Factorise quadratic expressions.
A quadratic expression is one where the highest power on the variable is 2. Here are some examples of quadratic expressions:
2. z² + 3z,
3. 2x² + 3x - 5,
4. a² - 1,
5. p² - 4p - 6
When these quadratic expressions are factorised, they are written as the product of two factors.
This is how to factorise these quadratic expressions:
Example 1: x²
Write as a product: x´x
Example 2: z² + 3z
Take z out as a common factor: z(z + 3)
Example 3: 2x² + 3x - 5
This expression can be factorised if
the middle term: 3x,
2x² - 2x + 5x - 5
After doing this, the first two terms and the last two terms can be factorised:
1) + 5(x - 1)
Now there are only two terms, and there is a common factor: (x - 1), so the expression can be factorised again, like this:
(x - 1)(2x + 5)
Example 4: a² - 1
This expression can be expressed as: a² - 1² that is a difference of perfect squares, a special pattern that you need to be able to recognise. It can be written immediately as:
(a + 1)(a -
Example 5: p² - 4p - 6
In this case, the middle term cannot be split to allow factorising as in example 3. You use a technique called 'completing the square' to write the quadratic as a difference of perfect squares, as in example 4 above.
As a difference of perfect squares, the expression becomes:
then it factorises like this:
and simplifies to give:
The ‘method’ section below describes how to use Algematics to factorise examples 3, 4 and 5 above.
There are several methods for factorising quadratic expressions, and the Algematics ‘factorise’ and ‘complete the square’ commands can will guide you through the solutions step by step.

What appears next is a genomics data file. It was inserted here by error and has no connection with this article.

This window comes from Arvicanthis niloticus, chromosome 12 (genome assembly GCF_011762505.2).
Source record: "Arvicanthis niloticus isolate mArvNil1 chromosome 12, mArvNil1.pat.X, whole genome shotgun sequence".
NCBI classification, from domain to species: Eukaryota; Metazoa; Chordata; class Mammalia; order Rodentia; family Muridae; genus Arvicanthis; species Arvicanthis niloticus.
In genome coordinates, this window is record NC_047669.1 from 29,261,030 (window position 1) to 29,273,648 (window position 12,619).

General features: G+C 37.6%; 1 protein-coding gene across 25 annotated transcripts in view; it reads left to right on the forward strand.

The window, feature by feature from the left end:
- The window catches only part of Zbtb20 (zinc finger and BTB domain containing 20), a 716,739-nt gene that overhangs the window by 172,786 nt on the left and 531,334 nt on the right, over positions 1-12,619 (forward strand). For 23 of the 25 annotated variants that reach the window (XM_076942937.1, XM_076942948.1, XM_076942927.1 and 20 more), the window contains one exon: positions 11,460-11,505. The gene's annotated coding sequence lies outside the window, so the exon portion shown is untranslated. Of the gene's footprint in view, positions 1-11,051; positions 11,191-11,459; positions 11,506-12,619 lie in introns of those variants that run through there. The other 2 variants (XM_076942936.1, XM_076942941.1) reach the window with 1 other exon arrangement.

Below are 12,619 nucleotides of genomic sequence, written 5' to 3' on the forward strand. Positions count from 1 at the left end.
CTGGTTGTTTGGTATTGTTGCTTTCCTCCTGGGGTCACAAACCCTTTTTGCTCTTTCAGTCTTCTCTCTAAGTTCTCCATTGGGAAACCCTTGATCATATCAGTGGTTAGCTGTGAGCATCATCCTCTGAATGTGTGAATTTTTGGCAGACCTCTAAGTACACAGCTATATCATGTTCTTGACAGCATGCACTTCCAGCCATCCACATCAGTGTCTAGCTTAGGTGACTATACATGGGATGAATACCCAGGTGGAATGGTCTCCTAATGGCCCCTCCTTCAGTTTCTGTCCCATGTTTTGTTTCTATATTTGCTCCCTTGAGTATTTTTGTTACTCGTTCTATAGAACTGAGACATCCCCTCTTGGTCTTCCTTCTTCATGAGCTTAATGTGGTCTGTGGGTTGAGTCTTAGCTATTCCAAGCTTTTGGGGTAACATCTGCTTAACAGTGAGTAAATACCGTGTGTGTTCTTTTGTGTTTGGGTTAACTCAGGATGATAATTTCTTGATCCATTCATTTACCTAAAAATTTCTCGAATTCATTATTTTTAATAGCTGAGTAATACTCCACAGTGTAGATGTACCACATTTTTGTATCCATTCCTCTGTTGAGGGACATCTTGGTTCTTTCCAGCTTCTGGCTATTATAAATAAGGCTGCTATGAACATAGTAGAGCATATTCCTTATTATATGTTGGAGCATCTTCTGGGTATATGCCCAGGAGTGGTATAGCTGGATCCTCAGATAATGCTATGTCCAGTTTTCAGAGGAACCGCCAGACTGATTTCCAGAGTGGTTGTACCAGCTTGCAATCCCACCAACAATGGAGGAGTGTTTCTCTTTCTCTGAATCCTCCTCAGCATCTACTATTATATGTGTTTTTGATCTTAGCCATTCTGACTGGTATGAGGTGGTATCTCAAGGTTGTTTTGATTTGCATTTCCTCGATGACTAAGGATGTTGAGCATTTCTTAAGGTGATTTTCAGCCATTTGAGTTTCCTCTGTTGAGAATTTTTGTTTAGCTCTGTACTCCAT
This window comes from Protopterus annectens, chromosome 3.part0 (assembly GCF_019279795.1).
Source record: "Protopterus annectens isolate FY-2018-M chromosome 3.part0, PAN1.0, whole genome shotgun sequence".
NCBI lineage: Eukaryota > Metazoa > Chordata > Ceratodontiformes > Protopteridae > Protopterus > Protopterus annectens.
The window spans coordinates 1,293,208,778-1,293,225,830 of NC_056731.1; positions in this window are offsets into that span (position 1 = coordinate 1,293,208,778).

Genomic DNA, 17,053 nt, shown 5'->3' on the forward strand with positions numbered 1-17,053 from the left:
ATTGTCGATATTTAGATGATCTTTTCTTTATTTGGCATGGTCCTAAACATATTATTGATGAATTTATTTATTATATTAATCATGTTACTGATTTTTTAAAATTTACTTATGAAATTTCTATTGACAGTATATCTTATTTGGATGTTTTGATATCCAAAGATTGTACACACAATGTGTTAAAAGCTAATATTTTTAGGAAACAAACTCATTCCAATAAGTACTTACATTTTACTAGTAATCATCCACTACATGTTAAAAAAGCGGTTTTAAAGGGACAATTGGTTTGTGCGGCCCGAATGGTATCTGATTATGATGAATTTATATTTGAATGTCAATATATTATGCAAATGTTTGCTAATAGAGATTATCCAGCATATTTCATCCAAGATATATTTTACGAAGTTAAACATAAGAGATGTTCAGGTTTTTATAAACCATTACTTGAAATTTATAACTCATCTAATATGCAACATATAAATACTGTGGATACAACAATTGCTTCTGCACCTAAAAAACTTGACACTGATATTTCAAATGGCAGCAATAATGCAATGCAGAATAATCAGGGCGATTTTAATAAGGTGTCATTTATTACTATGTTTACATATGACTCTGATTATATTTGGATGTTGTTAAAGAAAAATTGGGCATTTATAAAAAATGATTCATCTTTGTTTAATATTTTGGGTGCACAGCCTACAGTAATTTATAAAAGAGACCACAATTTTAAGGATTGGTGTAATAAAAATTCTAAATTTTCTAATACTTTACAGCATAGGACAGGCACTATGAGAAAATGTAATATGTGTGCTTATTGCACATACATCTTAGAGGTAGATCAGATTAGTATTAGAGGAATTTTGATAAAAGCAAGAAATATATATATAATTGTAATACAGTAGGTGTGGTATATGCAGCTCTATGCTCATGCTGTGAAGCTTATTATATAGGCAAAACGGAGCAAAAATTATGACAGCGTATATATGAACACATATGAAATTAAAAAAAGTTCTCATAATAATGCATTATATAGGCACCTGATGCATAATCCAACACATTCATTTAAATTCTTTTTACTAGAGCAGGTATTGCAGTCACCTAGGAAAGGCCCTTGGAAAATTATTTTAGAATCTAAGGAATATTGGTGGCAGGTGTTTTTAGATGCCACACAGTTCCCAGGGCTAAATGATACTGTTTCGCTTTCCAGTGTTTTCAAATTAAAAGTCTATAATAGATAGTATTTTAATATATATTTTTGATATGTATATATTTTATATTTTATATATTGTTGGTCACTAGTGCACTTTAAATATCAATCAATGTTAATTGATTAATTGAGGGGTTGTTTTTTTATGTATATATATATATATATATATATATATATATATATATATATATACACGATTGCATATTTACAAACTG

Step 1 Enter the data
Click and type the expression to be factorised into the maths box in the data entry dialog box.
If the ‘EMPTY’ message is
not displayed between the blue buttons, click the
until the message: ‘INSERT’ appears. If
necessary, use the ‘ * ’ symbol for multiply, and the ‘ / ’ symbol for
and then click
Step 2 Factorise
Click (factorise) once. Several things can happen:
1. If the terms have common factors, like example 2, these will be taken outside the brackets.
2. If the expression is a difference of perfect squares, like example 4, then it will be factorised immediately.
3. If you entered a quadratic expression with three terms, like example 3, then Algematics will attempt to split the middle term. If it is successful, you must click (factorise) twice more to complete the factorisation.
NOTE: To find out how to split the middle terms of quadratic expressions yourself, click here.
4. If you entered a quadratic expression with three terms and (factorise) does not change the expression, then you can try completing the square as described in the box below: